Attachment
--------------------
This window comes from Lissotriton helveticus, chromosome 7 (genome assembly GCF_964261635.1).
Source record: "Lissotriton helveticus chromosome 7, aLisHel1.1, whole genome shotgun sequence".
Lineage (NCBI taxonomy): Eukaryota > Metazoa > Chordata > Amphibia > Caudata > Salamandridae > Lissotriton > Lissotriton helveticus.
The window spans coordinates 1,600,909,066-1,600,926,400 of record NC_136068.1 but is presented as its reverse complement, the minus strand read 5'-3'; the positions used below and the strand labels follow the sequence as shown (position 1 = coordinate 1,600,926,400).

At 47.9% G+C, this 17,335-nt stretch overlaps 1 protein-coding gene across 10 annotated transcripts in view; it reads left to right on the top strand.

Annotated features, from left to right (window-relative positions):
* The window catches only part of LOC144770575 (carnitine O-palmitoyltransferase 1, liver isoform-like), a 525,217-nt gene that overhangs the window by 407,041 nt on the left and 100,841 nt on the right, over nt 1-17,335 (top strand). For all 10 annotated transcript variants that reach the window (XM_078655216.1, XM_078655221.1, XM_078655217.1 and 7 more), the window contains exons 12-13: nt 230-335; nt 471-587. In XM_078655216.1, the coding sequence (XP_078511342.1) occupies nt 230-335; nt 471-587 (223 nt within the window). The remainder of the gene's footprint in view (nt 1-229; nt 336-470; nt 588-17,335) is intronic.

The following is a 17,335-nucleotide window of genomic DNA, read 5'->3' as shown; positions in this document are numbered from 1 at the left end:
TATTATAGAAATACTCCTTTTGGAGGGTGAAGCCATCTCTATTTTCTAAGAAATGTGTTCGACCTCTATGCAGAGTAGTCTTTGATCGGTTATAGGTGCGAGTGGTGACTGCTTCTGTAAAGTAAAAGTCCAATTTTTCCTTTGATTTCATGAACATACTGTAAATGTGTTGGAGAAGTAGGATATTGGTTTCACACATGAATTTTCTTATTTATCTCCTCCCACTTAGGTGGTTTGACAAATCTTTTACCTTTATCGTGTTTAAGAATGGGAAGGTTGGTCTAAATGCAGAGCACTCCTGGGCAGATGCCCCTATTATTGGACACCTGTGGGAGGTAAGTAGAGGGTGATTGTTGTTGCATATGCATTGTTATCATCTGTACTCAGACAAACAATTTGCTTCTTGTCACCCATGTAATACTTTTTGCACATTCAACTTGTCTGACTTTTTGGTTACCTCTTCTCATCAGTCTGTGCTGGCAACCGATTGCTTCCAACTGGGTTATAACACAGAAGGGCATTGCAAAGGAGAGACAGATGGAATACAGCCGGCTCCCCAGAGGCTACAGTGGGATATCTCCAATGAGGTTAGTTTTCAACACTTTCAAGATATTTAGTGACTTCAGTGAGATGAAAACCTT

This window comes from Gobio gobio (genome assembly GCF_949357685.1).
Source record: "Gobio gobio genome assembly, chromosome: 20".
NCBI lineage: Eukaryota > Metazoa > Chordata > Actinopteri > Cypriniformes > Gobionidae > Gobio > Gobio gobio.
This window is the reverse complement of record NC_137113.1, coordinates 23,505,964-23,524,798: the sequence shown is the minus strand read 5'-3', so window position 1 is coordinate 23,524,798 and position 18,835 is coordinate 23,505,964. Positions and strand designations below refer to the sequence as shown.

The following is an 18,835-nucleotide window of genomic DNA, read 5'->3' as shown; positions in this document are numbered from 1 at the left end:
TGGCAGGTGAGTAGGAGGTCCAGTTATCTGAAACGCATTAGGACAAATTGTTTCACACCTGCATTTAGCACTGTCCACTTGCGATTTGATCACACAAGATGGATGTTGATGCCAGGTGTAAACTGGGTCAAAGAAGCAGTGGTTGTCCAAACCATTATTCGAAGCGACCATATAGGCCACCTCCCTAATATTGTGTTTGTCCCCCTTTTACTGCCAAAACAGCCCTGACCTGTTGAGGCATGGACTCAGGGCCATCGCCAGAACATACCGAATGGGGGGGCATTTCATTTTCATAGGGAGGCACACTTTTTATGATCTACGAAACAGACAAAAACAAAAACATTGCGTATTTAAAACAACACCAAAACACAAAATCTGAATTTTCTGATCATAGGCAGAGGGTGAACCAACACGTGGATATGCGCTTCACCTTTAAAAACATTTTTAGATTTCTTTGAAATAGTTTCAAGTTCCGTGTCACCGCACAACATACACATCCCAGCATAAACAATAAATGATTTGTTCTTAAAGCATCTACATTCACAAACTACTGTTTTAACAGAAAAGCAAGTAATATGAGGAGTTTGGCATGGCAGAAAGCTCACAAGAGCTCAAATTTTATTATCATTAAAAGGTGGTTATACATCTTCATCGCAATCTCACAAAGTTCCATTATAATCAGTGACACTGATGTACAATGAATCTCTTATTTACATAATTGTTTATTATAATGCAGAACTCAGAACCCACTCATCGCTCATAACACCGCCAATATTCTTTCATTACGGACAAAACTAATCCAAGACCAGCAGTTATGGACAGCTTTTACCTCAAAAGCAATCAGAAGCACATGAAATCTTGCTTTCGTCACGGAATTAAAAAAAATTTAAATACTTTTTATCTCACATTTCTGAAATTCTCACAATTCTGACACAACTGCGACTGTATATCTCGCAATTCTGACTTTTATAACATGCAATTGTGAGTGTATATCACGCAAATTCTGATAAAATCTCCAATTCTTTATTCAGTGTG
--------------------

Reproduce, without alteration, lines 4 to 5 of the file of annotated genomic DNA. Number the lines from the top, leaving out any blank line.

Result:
The window spans coordinates 1,600,909,066-1,600,926,400 of record NC_136068.1 but is presented as its reverse complement, the minus strand read 5'-3'; the positions used below and the strand labels follow the sequence as shown (position 1 = coordinate 1,600,926,400).

At 47.9% G+C, this 17,335-nt stretch overlaps 1 protein-coding gene across 10 annotated transcripts in view; it reads left to right on the top strand.